Call today: 0116 251 9647
44 Fosse Road North
Call today: 0116 251 9647
Our Dental Hygienist Joanne Poole has been practising for over 20 years since graduating in 1994 and works with us here on a part-time basis.
Joanne has a particular interest in working alongside maxillofacial surgeons in the hospital, supporting patients who have had major procedures and need help to maintain their oral health whilst recovering. As a result Joanne has worked with many different dental specialists and has extensive experience working in the hospital setting.
At 44 Dental, as well as carrying out the routine procedures such as cleaning, treating gum disease, and oral health education, Joanne also works closely with Dr JJ Khamis, our specialist prosthodontist, to help prepare patients with oral health instructions before their dental implant procedures.
Visiting your new dental hygienist at 44 Dental is just as important as regular check-ups because we can only build the smile you’ve always wanted on good foundations. Joanne plays an important role working to maintain healthy teeth and gums by removing the plaque and tartar which helps prevent problems such as gum disease and decay.
Alongside thorough cleaning, Joanne will do a gum assessment, spend time giving you advice on the best way to manage your oral health and show you the tools needed in order to do so. Advice is given on diet too, as changes may be needed to prevent tooth decay or erosion. Help can also be provided on ways to try and stop smoking if necessary. In addition, Joanne can remove any staining you may have from tea, coffee, red wine, or smoking by polishing each tooth, leaving your mouth not just feeling but looking fresh and clean.
We always encourage regular hygiene visits because we prefer to prevent problems before they arise. The initial gum assessment will help Joanne determine how often your visits will need to be. Appointments can range from making a visit every 6 months to visiting Joanne every month.
Remember though, how much time you spend on your oral hygiene at home can have a great effect and reduce the time needed between visits. Gum disease is completely preventable if you visit us regularly and keep a good home care routine.
Gingivitis basically means means inflammation of the gums. This is when the gums around the teeth become very red and swollen. Patients will often notice that the swollen gums bleed when they are brushed during cleaning.
If gingivitis has been present for a long time then this can turn into periodontal disease. There are a number of types of periodontal disease and they all affect the bone which supports the teeth. As the disease gets worse the bone anchoring the teeth in the jaw is lost, making the teeth loose. Eventually infection seeps into the deeper structures surrounding the teeth. If this is not treated, the teeth may eventually fall out.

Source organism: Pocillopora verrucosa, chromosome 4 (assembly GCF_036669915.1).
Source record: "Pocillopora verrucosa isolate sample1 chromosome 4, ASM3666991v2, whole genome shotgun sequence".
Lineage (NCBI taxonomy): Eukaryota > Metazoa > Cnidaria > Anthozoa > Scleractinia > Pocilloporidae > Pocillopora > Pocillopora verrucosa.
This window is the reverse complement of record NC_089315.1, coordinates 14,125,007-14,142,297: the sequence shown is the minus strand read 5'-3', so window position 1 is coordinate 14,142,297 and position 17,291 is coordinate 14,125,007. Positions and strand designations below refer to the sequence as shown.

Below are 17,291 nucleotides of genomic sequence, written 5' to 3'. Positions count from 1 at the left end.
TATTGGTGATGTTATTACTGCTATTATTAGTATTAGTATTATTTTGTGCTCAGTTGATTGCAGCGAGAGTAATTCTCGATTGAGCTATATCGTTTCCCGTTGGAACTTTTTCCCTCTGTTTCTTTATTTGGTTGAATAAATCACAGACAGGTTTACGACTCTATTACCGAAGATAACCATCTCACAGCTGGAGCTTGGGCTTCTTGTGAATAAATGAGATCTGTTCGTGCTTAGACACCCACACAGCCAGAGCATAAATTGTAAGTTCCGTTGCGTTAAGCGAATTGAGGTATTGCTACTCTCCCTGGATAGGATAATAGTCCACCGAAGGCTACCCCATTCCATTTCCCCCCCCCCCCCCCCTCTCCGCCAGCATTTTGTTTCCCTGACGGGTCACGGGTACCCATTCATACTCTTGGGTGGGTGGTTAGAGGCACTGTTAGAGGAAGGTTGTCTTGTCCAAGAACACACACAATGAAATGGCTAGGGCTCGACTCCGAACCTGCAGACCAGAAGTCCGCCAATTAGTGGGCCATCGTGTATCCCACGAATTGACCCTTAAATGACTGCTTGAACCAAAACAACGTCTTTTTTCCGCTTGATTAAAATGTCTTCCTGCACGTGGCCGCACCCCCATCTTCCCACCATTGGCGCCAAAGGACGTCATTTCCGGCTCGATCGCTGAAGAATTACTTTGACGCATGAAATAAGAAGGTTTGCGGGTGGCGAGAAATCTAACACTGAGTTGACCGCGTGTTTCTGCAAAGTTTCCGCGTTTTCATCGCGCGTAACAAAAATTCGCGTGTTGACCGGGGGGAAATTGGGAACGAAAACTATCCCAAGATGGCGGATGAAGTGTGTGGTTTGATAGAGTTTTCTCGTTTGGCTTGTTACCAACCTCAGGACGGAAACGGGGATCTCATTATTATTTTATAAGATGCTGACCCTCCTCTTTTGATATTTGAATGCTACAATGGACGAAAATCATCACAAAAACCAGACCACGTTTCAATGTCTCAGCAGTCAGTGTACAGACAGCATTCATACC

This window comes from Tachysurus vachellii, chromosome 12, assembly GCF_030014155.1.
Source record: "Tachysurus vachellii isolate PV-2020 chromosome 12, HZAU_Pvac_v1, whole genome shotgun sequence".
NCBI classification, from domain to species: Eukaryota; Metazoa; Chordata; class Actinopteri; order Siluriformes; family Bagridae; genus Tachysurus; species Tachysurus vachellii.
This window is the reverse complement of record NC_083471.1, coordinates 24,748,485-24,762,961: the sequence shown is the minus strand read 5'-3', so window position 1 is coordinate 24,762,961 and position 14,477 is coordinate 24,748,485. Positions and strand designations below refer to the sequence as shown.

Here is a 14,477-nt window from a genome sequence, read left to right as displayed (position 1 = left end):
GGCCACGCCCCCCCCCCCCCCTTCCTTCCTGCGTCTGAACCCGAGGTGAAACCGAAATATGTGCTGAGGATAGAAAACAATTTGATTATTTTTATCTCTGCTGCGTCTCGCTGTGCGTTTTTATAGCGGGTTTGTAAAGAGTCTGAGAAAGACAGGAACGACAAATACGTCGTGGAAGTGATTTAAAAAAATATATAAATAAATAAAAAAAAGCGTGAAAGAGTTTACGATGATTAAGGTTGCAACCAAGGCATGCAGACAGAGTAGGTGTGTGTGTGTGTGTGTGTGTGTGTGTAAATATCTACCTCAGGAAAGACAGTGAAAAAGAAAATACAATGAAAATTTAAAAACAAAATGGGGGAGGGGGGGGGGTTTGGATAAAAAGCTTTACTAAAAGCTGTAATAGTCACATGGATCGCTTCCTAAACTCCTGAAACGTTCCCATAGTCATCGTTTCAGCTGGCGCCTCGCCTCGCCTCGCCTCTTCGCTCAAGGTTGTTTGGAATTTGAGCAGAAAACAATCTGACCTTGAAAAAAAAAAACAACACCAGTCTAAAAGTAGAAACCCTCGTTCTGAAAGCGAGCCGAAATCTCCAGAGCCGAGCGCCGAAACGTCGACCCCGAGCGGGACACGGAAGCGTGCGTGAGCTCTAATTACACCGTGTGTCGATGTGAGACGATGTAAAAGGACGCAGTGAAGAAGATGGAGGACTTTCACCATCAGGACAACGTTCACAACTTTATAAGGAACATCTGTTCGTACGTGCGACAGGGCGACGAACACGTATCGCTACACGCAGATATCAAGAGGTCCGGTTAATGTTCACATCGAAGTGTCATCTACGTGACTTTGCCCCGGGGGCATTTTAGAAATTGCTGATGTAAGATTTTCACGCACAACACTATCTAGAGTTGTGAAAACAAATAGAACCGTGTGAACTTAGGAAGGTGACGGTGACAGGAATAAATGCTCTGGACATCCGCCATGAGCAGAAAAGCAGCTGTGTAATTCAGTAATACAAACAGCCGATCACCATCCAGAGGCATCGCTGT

Probably. Gum disease is very common and most people suffer from the disease at some time of their lives. Periodontal disease is the most common reason people lose their teeth as adults.. The disease spreads very slowly in most patients and patients can have the problem for a long time without knowing it exists. However if diagnosed correctly by a dentist and if treated in time the disease can be slowed down. In combination with regular maintenance visits, daily home care and an effective oral health regime your teeth should last for life.
The main cause of gum disease is the build up of plaque. Plaque is composed of bacteria which forms on the surfaces of the teeth every day. There are some bacteria within the plaque which can cause gum disease. To prevent gum disease it is therefore very important that the plaque is removed on regular basis by regular flossing and brushing,
There is growing evidence to suggest that gum disease may be linked to heart disease. By preventing gum disease not only will you keep your teeth for life, but you will also be at a decreased risk of having problems associated with the heart in your adult life.
There is a strong connection between patients who smoke losing their teeth through gum disease at an earlier stage of their lives. The gums in smokers do not receive an adequate amount of oxygen and hence the gums fail to heal if plaque builds up. The gums are affected because smoking causes a lack of oxygen in the bloodstream, so the infected gums fail to heal. Smoking causes people to have more dental plaque and this also leads gum disease spreading more rapidly in smokers than in non smokers.
Gum disease spreads slowly and painlessly and most patients do not notice the damage it is doing until it is too late. Sometimes, bacteria may make the gums sore and cause infections and pus to ooze from the gum pockets. A gum abscess can be painful and cause swelling. If not treated eventually the teeth become loose as the supporting tissues weaken. The longer the condition is left untreated the more difficult it is to treat the problem. Eventually the teeth have to be extracted or they may drop out
The signs for gum disease are:
Usually the treatment involves an initial appointment of scaling to remove all the deposits of plaque around the gum tissues. Initially it may take a few visits to thoroughly remove all plaque deposits. If you feel you have sensitive teeth then sometimes we can use local anaesthetic to numb the gums before treatment.